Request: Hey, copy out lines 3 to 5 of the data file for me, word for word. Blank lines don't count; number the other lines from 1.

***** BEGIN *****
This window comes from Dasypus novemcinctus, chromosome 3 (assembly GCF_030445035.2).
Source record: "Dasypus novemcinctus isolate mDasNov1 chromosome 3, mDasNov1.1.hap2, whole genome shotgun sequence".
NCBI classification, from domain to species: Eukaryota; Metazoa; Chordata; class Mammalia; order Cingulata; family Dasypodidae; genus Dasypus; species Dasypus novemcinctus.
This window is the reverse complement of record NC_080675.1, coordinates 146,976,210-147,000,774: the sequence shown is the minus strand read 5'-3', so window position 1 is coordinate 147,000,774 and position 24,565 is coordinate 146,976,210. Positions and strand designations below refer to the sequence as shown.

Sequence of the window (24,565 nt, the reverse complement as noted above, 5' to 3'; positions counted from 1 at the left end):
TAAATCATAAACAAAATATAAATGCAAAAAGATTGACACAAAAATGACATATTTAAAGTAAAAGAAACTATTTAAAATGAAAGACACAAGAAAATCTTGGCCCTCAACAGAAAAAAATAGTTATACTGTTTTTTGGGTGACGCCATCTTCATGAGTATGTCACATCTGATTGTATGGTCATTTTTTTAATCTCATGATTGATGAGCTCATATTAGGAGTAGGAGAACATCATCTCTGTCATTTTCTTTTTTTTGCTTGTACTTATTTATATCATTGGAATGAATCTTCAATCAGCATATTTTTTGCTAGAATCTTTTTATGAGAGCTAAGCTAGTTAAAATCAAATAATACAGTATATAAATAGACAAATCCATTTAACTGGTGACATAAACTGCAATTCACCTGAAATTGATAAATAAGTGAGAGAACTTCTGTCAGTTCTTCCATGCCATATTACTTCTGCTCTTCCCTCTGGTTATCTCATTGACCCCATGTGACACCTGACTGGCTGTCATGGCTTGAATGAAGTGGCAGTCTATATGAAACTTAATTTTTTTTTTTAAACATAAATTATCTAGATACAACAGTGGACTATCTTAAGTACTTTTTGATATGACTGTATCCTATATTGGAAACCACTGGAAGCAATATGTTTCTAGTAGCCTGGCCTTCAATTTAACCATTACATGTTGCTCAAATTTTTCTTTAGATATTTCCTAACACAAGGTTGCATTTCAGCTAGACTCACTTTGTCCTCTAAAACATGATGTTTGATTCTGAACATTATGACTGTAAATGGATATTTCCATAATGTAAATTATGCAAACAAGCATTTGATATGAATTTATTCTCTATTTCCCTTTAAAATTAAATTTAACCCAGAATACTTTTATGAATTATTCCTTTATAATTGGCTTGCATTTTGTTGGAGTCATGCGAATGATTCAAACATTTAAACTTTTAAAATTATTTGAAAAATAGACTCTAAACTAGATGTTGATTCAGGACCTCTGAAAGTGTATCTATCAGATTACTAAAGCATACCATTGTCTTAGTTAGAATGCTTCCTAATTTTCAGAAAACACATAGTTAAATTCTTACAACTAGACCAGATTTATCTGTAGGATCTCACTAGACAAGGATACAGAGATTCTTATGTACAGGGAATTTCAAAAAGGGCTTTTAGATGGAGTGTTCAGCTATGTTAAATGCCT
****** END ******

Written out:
NCBI classification, from domain to species: Eukaryota; Metazoa; Chordata; class Mammalia; order Cingulata; family Dasypodidae; genus Dasypus; species Dasypus novemcinctus.
This window is the reverse complement of record NC_080675.1, coordinates 146,976,210-147,000,774: the sequence shown is the minus strand read 5'-3', so window position 1 is coordinate 147,000,774 and position 24,565 is coordinate 146,976,210. Positions and strand designations below refer to the sequence as shown.

Sequence of the window (24,565 nt, the reverse complement as noted above, 5' to 3'; positions counted from 1 at the left end):